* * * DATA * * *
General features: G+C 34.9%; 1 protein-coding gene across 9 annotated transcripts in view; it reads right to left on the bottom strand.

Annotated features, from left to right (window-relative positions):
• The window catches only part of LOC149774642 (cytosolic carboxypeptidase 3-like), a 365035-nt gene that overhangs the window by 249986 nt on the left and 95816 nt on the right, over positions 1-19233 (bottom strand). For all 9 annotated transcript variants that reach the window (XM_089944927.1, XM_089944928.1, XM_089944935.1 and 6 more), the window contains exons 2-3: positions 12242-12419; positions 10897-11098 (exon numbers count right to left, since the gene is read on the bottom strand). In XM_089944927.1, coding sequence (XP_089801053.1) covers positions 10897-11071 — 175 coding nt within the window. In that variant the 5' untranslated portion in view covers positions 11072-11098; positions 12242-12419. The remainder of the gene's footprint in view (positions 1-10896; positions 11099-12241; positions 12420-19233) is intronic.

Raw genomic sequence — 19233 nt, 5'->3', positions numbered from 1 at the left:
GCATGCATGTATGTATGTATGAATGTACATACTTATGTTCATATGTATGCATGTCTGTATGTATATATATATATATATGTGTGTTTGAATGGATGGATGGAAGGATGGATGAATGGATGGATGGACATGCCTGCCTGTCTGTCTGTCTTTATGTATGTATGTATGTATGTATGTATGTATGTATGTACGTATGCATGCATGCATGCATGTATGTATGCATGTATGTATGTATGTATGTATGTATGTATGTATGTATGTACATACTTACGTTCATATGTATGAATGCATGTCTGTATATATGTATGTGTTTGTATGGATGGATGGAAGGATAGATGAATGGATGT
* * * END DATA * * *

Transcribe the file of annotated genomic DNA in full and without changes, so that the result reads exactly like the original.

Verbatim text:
General features: G+C 34.9%; 1 protein-coding gene across 9 annotated transcripts in view; it reads right to left on the bottom strand.

Annotated features, from left to right (window-relative positions):
• The window catches only part of LOC149774642 (cytosolic carboxypeptidase 3-like), a 365035-nt gene that overhangs the window by 249986 nt on the left and 95816 nt on the right, over positions 1-19233 (bottom strand). For all 9 annotated transcript variants that reach the window (XM_089944927.1, XM_089944928.1, XM_089944935.1 and 6 more), the window contains exons 2-3: positions 12242-12419; positions 10897-11098 (exon numbers count right to left, since the gene is read on the bottom strand). In XM_089944927.1, coding sequence (XP_089801053.1) covers positions 10897-11071 — 175 coding nt within the window. In that variant the 5' untranslated portion in view covers positions 11072-11098; positions 12242-12419. The remainder of the gene's footprint in view (positions 1-10896; positions 11099-12241; positions 12420-19233) is intronic.

Raw genomic sequence — 19233 nt, 5'->3', positions numbered from 1 at the left:
GCATGCATGTATGTATGTATGAATGTACATACTTATGTTCATATGTATGCATGTCTGTATGTATATATATATATATATGTGTGTTTGAATGGATGGATGGAAGGATGGATGAATGGATGGATGGACATGCCTGCCTGTCTGTCTGTCTTTATGTATGTATGTATGTATGTATGTATGTATGTATGTACGTATGCATGCATGCATGCATGTATGTATGCATGTATGTATGTATGTATGTATGTATGTATGTATGTATGTACATACTTACGTTCATATGTATGAATGCATGTCTGTATATATGTATGTGTTTGTATGGATGGATGGAAGGATAGATGAATGGATGT